Dolliver, who is also a board member, said Little Sprouts will be a high-quality daycare option for parents and working families in the community. While there are several very good daycare options in Pender already, there just aren't enough spaces for all of the children who need those services, he said.
“That's one of the limiting factors to our community's growth. If I'm a person with a young family and I can't find a place for my kids to stay while I go to work, it limits me to the point where I might look for a different community,” Dolliver said. “This Little Sprouts Child Development Center is a huge piece of that puzzle and will serve somewhere in the area of 40 kids.”
Susan Jensen, an ad-hoc member of the PTECFF, said the services provided by Little Sprouts will encompass more than just daycare.
“If you have a younger child with maybe some catch-up needs before they enter our school system, those services will be available. Up until this point, we really have not been able to offer something like that (in Pender),” Jensen said.
The PTECFF awarded grants in the development of the community center as well. Jensen said some funds were provided to assist with architectural work as well as for marketing and fundraising efforts.
“Also, our foundation fund has kind of been used as a fiduciary tool to be able to have a 501(c)3 attached to generating funds needed to construct the community center. It has a dedicated fund within our foundation fund,” Jensen said.
In the works for the past eight years, the Pender Community Center will also provide a large event and a multi-purpose room. Kelly said the former American Legion hall was used for this purpose, but it was around 120 years old and no longer up to code.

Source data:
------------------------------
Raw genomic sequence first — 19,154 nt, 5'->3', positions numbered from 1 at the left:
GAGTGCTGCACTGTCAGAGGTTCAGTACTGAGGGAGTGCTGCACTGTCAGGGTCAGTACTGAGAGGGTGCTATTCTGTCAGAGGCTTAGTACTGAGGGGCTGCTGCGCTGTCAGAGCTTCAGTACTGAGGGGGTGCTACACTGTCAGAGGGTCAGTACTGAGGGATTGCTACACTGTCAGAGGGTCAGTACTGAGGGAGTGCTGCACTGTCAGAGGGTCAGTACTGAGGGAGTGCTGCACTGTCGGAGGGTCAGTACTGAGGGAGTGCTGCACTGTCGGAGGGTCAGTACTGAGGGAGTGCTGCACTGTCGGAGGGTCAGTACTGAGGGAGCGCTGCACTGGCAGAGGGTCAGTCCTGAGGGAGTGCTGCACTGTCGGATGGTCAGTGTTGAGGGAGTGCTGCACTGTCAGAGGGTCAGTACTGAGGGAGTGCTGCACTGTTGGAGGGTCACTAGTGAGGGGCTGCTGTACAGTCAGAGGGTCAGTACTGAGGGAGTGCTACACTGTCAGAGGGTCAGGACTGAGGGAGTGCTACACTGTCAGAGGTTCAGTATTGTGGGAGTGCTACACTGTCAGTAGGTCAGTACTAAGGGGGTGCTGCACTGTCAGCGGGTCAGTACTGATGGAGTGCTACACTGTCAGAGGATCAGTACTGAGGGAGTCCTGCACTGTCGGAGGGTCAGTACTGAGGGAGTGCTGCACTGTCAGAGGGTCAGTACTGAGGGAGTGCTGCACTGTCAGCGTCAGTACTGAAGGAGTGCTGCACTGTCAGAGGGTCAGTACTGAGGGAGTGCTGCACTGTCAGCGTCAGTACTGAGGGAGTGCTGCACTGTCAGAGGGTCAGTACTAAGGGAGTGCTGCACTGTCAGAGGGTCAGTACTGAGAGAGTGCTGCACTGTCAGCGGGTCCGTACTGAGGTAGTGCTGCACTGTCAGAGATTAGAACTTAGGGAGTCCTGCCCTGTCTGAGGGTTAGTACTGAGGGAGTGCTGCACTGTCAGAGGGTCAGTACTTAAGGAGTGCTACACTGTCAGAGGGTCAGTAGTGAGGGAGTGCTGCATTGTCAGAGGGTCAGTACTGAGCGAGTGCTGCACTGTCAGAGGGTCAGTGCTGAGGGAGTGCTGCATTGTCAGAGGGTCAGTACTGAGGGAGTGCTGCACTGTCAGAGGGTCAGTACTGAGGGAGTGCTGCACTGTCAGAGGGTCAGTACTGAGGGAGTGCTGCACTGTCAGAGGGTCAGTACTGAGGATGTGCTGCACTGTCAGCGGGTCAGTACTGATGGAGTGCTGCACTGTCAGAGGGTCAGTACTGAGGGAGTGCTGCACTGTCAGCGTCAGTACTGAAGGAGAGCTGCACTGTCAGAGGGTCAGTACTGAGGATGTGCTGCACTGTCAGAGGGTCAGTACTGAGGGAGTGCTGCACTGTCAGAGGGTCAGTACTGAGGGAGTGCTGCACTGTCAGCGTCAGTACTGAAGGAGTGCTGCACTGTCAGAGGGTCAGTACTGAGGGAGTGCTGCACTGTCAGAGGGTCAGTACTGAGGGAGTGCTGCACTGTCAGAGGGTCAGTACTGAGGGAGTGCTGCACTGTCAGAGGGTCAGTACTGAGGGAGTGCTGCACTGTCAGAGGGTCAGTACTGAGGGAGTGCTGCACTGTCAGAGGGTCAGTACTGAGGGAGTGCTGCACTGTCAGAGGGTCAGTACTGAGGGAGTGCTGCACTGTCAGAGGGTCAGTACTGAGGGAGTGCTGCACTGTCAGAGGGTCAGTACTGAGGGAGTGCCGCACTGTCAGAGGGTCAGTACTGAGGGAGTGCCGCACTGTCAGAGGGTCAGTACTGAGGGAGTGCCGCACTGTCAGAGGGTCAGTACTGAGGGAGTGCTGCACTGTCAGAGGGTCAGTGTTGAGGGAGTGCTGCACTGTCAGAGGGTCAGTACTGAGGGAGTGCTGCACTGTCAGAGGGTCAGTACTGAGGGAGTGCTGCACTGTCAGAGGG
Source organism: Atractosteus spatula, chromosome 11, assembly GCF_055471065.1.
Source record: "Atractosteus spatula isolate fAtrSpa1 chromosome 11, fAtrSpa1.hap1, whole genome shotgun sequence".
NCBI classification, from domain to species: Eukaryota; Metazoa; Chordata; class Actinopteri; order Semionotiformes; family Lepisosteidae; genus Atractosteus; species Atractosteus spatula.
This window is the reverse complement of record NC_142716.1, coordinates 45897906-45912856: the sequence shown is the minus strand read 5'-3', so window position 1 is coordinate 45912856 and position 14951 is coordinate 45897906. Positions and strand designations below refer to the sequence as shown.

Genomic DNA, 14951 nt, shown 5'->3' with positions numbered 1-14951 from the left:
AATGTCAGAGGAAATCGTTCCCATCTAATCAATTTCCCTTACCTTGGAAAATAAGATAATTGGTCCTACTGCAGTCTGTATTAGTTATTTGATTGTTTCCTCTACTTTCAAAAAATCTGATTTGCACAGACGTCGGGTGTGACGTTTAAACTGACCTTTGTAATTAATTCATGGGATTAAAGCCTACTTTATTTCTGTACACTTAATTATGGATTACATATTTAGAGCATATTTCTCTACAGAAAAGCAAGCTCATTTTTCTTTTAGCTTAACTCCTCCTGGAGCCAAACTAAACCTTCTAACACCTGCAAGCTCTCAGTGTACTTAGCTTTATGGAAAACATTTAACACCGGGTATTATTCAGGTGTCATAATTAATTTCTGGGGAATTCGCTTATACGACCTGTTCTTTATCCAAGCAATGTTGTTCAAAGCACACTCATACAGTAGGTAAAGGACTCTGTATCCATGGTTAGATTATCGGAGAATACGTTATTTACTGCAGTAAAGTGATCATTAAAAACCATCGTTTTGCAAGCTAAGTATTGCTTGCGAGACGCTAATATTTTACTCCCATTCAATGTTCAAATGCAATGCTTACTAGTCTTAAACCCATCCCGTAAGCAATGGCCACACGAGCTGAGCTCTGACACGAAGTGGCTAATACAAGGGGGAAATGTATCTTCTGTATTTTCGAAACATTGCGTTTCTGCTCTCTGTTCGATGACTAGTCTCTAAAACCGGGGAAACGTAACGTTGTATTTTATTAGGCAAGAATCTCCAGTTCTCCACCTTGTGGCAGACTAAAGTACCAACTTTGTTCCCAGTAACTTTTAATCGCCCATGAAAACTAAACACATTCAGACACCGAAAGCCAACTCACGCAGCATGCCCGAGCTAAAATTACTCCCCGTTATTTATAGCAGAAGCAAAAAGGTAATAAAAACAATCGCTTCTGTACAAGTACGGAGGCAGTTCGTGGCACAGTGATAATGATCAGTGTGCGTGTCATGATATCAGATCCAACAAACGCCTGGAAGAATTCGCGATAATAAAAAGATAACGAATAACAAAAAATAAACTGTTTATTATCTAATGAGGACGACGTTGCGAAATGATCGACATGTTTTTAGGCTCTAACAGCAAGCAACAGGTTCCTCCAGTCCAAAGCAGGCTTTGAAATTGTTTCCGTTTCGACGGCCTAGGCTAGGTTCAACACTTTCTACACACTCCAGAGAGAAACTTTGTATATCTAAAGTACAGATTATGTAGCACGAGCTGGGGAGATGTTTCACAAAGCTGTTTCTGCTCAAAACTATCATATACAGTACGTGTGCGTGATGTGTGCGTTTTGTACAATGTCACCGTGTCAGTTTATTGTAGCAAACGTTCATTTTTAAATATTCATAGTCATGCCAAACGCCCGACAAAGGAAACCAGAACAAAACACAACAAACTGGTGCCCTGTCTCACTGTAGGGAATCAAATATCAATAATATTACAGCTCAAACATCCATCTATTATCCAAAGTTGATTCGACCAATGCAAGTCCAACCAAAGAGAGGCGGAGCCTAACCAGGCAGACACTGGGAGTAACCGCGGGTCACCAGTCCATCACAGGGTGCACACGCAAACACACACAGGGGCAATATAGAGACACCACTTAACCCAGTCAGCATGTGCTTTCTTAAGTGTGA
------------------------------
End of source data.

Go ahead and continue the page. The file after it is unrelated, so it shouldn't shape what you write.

“The new space will be able to provide for everything from trade shows, craft fairs, weddings. We're even working with some local organizations to have the youth in our school system be able to come over and utilize that multi-purpose room for a couple of hours after school. As long as you're a student of the Pender Public Schools, you don't have to pay for that service. They'll even have access to the gym,” Kelly said.
Jensen said the community center was designed to be “a major hub of our community.”
“We made it a place for people to be able to go and meet and be. It's got a lot of hats, and it fills a lot of needs. But it is very much a major contributor to what we see as the continued improvement to the quality of life here,” Jensen said.
She said Pender seems to be at maximum capacity right now for change and improvement, but it has always been a progressive community.
Another new building project, not related to the PTECFF, is a law enforcement center. It will house the sheriff's office, the Pender Police Department and a jail.
The Pender Community Hospital is also expanding, with a new medical clinic being built to replace the existing clinic.
“It got outgrown and outdated. The new clinic is being put next to the hospital to make things a little bit easier for the back-and-forth with the physicians we're privileged to have here,” Jensen said.
Two major private construction projects to refurbish buildings are also underway on Main Street. The old hotel building is being turned into 16 apartments and seven storefronts, while another building is also being renovated to house apartments and a storefront.
“One of the reasons we can do all this in Pender is we have some great employers in our community. … The rising tide raises all boats, so it's good for employers to have great places for their employees to live close to work. It's great for those employees to have wonderful child care, a great school, quality medical care. From our foundation's perspective, we're interested in helping out with all of those things,” Jensen said.
“And our community is just interested in solid growth as well and to be able to provide all of those things in one place. And that allows us all to be able to maintain our small town with its character and charm.”